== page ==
... FRANCE know his lesson....if you don't want to assume other's mistakes...don't put anybody's opinions above your soul and your heart. !
To know moe about the subject:
^ Iraq Bill Demands U.S. Troop Withdraw Archived 14 May 2013 at the Wayback Machine Associated Press, Fox News, 10 May 2007
Saddam Hussein executed in Iraq". BBC News. 30 December 2006. Retrieved 5 January 2010.
Hersh, S. (10 May 2004) "Torture at Abu Ghraib" Archived 1 July 2014 at the Wayback Machine The New Yorker
America vs. Iraq, 26 August 2013, National Geographic, Television Production, Documentary
A Look at U.S. Deaths in the Iraq War". The Washington Post. Reuters. 25 October 2005. Retrieved 11 November 2013.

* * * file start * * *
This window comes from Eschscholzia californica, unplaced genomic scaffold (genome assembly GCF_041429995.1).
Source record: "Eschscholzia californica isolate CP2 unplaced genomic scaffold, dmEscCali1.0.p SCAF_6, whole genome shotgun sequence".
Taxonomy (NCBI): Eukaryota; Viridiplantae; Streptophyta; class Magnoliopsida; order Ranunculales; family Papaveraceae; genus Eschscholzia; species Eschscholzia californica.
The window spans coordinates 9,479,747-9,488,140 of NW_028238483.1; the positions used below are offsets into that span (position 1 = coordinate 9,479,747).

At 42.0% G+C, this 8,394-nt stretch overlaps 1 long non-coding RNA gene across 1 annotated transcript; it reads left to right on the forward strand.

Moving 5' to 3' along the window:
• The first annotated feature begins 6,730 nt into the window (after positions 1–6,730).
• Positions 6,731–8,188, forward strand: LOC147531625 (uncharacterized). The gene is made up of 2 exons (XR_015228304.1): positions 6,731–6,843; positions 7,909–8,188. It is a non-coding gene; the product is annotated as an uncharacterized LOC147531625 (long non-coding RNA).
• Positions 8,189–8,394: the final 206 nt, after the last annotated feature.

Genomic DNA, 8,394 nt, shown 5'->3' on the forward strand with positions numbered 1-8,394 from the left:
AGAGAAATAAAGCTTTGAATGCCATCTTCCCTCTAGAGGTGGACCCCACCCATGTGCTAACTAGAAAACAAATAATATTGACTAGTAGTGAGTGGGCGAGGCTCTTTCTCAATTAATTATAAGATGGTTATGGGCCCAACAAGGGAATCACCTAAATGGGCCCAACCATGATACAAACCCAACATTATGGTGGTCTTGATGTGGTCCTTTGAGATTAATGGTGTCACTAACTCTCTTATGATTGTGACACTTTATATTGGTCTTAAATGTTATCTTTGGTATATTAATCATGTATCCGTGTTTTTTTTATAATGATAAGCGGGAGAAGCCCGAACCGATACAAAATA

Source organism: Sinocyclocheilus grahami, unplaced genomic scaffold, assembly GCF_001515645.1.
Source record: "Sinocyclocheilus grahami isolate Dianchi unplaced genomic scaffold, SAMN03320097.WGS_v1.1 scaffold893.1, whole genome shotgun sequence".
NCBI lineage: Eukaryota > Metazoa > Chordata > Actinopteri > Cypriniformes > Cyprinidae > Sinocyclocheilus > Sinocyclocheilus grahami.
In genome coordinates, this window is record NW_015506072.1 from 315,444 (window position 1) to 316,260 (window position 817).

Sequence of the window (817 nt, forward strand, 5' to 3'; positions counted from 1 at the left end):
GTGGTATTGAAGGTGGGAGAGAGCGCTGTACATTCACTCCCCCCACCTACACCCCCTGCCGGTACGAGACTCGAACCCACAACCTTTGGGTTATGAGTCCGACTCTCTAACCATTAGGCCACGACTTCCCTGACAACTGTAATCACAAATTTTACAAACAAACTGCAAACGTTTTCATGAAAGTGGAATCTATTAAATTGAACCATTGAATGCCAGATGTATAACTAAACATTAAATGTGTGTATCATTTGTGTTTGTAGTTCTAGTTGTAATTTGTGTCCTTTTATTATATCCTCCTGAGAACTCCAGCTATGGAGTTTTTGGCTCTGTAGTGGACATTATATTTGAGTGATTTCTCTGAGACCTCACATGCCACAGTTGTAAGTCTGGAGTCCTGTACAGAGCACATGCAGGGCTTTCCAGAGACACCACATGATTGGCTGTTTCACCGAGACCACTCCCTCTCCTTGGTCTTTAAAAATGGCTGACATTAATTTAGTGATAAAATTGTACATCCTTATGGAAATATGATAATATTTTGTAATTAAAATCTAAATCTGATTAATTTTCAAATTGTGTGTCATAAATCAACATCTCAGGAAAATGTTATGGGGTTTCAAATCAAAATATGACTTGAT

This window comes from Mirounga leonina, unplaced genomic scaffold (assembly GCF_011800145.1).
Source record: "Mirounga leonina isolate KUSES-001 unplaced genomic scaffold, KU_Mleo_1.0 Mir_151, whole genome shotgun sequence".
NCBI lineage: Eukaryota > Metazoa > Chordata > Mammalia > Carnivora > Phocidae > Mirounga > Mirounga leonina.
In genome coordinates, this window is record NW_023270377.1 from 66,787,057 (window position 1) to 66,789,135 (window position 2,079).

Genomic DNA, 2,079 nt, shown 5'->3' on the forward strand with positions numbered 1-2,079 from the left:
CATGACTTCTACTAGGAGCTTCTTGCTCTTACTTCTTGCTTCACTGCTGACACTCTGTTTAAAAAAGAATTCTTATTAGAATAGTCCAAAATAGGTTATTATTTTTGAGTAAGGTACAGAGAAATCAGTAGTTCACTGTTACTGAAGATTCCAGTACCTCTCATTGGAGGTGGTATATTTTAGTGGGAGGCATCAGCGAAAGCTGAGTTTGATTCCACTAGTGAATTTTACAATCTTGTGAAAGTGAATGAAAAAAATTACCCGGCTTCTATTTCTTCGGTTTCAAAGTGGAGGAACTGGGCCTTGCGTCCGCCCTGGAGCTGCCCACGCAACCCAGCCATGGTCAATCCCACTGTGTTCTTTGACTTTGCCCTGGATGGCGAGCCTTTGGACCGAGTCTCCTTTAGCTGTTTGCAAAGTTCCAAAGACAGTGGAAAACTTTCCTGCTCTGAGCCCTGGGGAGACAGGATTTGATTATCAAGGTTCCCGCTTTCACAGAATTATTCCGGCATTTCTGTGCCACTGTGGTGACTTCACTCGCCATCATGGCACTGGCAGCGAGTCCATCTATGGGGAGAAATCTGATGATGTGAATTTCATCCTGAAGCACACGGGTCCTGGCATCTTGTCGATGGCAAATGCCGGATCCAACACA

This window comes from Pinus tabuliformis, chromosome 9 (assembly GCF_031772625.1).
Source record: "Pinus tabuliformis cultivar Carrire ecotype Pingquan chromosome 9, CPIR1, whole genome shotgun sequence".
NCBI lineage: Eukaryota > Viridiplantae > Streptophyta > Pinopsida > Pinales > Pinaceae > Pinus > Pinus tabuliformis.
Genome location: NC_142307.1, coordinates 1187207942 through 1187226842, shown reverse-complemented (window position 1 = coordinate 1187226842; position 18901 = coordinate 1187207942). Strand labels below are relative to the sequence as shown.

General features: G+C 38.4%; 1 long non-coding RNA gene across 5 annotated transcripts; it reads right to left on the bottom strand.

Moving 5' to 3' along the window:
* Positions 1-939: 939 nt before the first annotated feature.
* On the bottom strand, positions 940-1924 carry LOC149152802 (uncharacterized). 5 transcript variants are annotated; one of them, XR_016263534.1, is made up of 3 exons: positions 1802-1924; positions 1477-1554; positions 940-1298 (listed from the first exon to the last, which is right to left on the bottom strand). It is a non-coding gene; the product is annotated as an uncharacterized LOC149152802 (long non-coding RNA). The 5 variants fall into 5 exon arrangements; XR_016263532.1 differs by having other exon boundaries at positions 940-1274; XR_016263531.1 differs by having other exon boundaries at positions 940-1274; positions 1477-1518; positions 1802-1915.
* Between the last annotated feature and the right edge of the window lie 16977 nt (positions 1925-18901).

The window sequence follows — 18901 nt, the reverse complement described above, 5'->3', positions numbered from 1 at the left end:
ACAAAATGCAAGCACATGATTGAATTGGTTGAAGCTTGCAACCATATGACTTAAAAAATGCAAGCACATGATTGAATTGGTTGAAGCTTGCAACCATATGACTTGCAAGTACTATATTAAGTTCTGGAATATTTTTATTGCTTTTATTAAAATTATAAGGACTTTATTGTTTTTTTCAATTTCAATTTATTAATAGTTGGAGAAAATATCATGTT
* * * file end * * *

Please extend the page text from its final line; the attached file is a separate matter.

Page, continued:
Patrick E. Tyler (21 March 2003). "A nation at war: The attack; U.S. and British troops push into Iraq as missiles strike Baghdad compound". The New York Times.
Connolly, Kate (10 February 2003). "I am not convinced, Fischer tells Rumsfeld". Daily Telegraph
Anti-war protests under way". BBC News. 31 October 2002. Retrieved 26 July 2015.
IBT Staff Reporter (8 February 2011). "Little evidence for Iraq WMDs ahead of 2003 war: U.S. declassified report". International Business Times. Retrieved 30 December 2018.
Colin Powell on Iraq, Race, and Hurricane Relief". ABC News: 20/20. September 8, 2005. Retrieved February 3, 2007.